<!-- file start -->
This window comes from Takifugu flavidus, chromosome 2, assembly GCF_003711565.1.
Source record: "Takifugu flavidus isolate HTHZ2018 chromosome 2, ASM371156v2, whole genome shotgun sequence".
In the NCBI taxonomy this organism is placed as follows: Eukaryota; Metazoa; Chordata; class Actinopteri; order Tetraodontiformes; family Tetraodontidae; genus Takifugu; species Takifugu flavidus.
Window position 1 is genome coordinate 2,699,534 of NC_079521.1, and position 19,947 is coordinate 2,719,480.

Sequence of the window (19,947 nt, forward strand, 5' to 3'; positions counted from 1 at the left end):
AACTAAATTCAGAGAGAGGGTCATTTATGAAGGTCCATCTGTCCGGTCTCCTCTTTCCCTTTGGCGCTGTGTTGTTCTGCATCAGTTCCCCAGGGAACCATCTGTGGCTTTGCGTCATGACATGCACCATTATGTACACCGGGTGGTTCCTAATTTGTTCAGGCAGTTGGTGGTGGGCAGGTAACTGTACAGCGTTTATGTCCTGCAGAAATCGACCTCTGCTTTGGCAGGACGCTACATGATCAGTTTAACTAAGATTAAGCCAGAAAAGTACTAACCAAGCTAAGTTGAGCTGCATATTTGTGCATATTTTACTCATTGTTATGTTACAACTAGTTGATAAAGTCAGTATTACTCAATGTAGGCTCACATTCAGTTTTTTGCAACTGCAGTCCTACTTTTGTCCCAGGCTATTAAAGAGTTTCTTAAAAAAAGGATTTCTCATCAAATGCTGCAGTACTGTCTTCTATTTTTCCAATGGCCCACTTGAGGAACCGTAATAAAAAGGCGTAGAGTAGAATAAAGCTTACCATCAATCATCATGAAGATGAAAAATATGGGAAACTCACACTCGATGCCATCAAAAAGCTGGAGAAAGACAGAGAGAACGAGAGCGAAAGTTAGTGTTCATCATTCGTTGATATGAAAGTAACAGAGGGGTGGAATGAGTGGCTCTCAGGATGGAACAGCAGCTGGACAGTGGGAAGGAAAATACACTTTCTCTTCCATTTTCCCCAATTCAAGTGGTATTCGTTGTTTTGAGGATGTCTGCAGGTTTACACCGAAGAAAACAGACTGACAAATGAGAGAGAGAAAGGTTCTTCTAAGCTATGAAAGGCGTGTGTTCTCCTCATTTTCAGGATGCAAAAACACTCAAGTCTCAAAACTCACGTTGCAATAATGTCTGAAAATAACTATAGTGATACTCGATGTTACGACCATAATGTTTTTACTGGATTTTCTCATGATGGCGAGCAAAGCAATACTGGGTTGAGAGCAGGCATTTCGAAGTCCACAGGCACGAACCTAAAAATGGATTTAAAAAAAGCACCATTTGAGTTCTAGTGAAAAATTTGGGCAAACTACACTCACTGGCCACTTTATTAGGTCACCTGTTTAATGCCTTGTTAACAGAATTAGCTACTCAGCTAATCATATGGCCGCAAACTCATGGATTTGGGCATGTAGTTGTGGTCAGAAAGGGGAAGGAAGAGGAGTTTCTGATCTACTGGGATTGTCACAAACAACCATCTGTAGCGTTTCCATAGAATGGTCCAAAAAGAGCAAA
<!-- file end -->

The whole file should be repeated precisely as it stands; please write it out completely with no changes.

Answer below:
This window comes from Takifugu flavidus, chromosome 2, assembly GCF_003711565.1.
Source record: "Takifugu flavidus isolate HTHZ2018 chromosome 2, ASM371156v2, whole genome shotgun sequence".
In the NCBI taxonomy this organism is placed as follows: Eukaryota; Metazoa; Chordata; class Actinopteri; order Tetraodontiformes; family Tetraodontidae; genus Takifugu; species Takifugu flavidus.
Window position 1 is genome coordinate 2,699,534 of NC_079521.1, and position 19,947 is coordinate 2,719,480.

Sequence of the window (19,947 nt, forward strand, 5' to 3'; positions counted from 1 at the left end):
AACTAAATTCAGAGAGAGGGTCATTTATGAAGGTCCATCTGTCCGGTCTCCTCTTTCCCTTTGGCGCTGTGTTGTTCTGCATCAGTTCCCCAGGGAACCATCTGTGGCTTTGCGTCATGACATGCACCATTATGTACACCGGGTGGTTCCTAATTTGTTCAGGCAGTTGGTGGTGGGCAGGTAACTGTACAGCGTTTATGTCCTGCAGAAATCGACCTCTGCTTTGGCAGGACGCTACATGATCAGTTTAACTAAGATTAAGCCAGAAAAGTACTAACCAAGCTAAGTTGAGCTGCATATTTGTGCATATTTTACTCATTGTTATGTTACAACTAGTTGATAAAGTCAGTATTACTCAATGTAGGCTCACATTCAGTTTTTTGCAACTGCAGTCCTACTTTTGTCCCAGGCTATTAAAGAGTTTCTTAAAAAAAGGATTTCTCATCAAATGCTGCAGTACTGTCTTCTATTTTTCCAATGGCCCACTTGAGGAACCGTAATAAAAAGGCGTAGAGTAGAATAAAGCTTACCATCAATCATCATGAAGATGAAAAATATGGGAAACTCACACTCGATGCCATCAAAAAGCTGGAGAAAGACAGAGAGAACGAGAGCGAAAGTTAGTGTTCATCATTCGTTGATATGAAAGTAACAGAGGGGTGGAATGAGTGGCTCTCAGGATGGAACAGCAGCTGGACAGTGGGAAGGAAAATACACTTTCTCTTCCATTTTCCCCAATTCAAGTGGTATTCGTTGTTTTGAGGATGTCTGCAGGTTTACACCGAAGAAAACAGACTGACAAATGAGAGAGAGAAAGGTTCTTCTAAGCTATGAAAGGCGTGTGTTCTCCTCATTTTCAGGATGCAAAAACACTCAAGTCTCAAAACTCACGTTGCAATAATGTCTGAAAATAACTATAGTGATACTCGATGTTACGACCATAATGTTTTTACTGGATTTTCTCATGATGGCGAGCAAAGCAATACTGGGTTGAGAGCAGGCATTTCGAAGTCCACAGGCACGAACCTAAAAATGGATTTAAAAAAAGCACCATTTGAGTTCTAGTGAAAAATTTGGGCAAACTACACTCACTGGCCACTTTATTAGGTCACCTGTTTAATGCCTTGTTAACAGAATTAGCTACTCAGCTAATCATATGGCCGCAAACTCATGGATTTGGGCATGTAGTTGTGGTCAGAAAGGGGAAGGAAGAGGAGTTTCTGATCTACTGGGATTGTCACAAACAACCATCTGTAGCGTTTCCATAGAATGGTCCAAAAAGAGCAAA